Make no mistake: no one should be coerced to come out before they are ready. Perhaps this individual is not ready. Perhaps they have wanted to come out since they put on their first helmet back in high school. It is difficult to say. What I do know is reports of his impending decision are already having a positive impact. A day ago Kwame Harris (pictured), a former offensive tackle for the San Francisco 49ers and Oakland Raiders, chose to publicly reveal his homosexuality. He stated in an interview with an American media outlet, “I want people, whether gay athletes, athletes still in the closet, or youths who are not sure what sexuality is to know those are common feelings. Don’t feel alone in having them.”

Harris retired in 2008. He joins the likes of John Amaechi, the former National Basketball Association forward, and Billy Bean, the former Major League Baseball outfielder, as athletes who understandably could not muster the courage to publicly come out during their playing days.

I want to make a fact clear: I do not believe LGBT athletes have some kind of inherent responsibility to come out for the good of the community. However, I do believe they are providing a service for the greater good of their community. They are providing a service and should be commended for their selflessness.

That said, my opinion is not the only in existence. Chris Clemons, the Seattle Seahawks defensive end, has offered a sign of things to come should the athlete in question choose to come forward. Clemons took to Twitter to air his concerns. With statements such as, “Who on Gods [sic] earth is this person saying he’s coming out of the closet in the NFL?” and “If you didn’t do it when you were in high school or college then why wait til your [sic] in the NFL? Whoever he is he didn’t just start”, it is not difficult to understand why this man has most likely spent a lifetime concealing his true identity.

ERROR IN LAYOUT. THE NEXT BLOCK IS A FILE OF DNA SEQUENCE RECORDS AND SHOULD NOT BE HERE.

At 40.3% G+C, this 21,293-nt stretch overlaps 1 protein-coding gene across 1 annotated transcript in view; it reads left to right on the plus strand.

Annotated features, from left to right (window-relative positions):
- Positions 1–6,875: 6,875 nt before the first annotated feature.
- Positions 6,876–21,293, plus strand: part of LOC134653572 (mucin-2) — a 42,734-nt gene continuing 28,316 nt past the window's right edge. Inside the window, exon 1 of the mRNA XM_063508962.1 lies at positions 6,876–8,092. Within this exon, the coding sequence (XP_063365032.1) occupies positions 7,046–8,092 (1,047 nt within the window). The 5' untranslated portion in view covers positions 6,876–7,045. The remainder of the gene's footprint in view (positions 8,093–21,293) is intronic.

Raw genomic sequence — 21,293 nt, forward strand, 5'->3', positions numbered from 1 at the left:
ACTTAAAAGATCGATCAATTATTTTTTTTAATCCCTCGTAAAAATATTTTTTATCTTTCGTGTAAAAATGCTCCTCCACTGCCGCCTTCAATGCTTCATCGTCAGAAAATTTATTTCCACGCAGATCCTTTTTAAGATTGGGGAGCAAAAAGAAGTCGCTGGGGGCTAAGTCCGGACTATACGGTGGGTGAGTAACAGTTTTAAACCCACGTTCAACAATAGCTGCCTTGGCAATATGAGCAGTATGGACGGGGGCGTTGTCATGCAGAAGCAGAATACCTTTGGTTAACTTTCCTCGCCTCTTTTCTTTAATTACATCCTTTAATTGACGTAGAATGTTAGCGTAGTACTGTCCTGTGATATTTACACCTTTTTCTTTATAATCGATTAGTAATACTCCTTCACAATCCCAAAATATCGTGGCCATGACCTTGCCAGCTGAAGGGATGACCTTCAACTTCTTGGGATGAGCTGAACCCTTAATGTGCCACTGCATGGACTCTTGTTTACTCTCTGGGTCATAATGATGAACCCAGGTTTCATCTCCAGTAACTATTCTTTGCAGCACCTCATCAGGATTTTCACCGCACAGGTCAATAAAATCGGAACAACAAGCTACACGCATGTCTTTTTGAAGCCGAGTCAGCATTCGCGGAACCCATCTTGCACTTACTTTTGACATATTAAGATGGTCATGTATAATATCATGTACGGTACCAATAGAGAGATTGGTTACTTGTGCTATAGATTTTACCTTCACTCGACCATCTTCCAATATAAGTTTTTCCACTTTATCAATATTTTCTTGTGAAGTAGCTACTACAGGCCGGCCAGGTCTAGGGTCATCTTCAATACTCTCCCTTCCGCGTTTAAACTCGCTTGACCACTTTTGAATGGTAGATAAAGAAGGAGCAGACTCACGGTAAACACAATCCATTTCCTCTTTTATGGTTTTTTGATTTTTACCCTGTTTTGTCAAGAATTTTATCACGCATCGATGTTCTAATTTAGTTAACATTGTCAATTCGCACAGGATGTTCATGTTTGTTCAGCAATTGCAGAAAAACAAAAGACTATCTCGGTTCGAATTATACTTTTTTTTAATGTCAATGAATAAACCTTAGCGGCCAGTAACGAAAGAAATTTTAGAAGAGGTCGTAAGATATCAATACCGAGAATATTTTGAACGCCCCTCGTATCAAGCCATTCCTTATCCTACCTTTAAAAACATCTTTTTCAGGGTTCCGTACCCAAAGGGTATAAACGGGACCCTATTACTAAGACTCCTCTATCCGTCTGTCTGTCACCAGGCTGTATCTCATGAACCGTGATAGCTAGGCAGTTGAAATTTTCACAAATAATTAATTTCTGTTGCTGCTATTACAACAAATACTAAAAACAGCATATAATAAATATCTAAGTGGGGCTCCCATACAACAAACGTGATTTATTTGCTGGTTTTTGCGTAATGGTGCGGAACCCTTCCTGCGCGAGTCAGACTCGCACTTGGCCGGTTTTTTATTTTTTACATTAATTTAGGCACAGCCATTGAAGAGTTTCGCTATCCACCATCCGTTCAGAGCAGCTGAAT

I have little doubt this man is fully aware of what awaits him as the first openly gay athlete to play in a major professional league. But he will not go it alone. A number of current NFL players have become leaders in fighting for equal rights. Brendon Ayanbadejo, former linebacker for the Baltimore Ravens, and Chris Kluwe, punter for the Minnesota Vikings, have proven to be leaders in the area. Whoever this man is, he will have allies.

I truly do hope he feels he can come forward. His coming out will be a landmark victory for those that believe in equality and for those athletes still in high school who are afraid to enter their team locker room for fear of some ill thought action revealing who they really are.

More than that, however, it will be a message to the United States of America. At a time when Americans are anxiously awaiting a decision by their Supreme Court on marriage equality, the coming out of a major athlete could swing public support in the direction of those Americans supporting marriage equality. Coming out will always be a personal decision, but for a high profile individual there is an onus to take a role of leadership. He, whoever he is, will have to stand before the world and let fellow LGBT athletes know that, while he is the first, he will not be the last.

Hopefully this serves as merely the first in a long-line of political and societal victories.

So, who is he?

I don’t know. But I welcome his appearance.

THOMSON: Standing up to the bully in the schoolyard and in the city

“Courage isn’t the absence of fear but the belief that something else is more important than fear.”

In public school I was bullied. I was the prime target for one freakish girl who intimidated all the other kids. Her tactic was to have her victims ostracized by making up lies and turning others against them.

Everyone knew what the bully was doing but scarce few wanted to challenge her. It was easier to go along with her tyranny than to try to stop her. Her abuse got physical when she punched me in the stomach, pushed me down and kicked me until I was swollen and bleeding.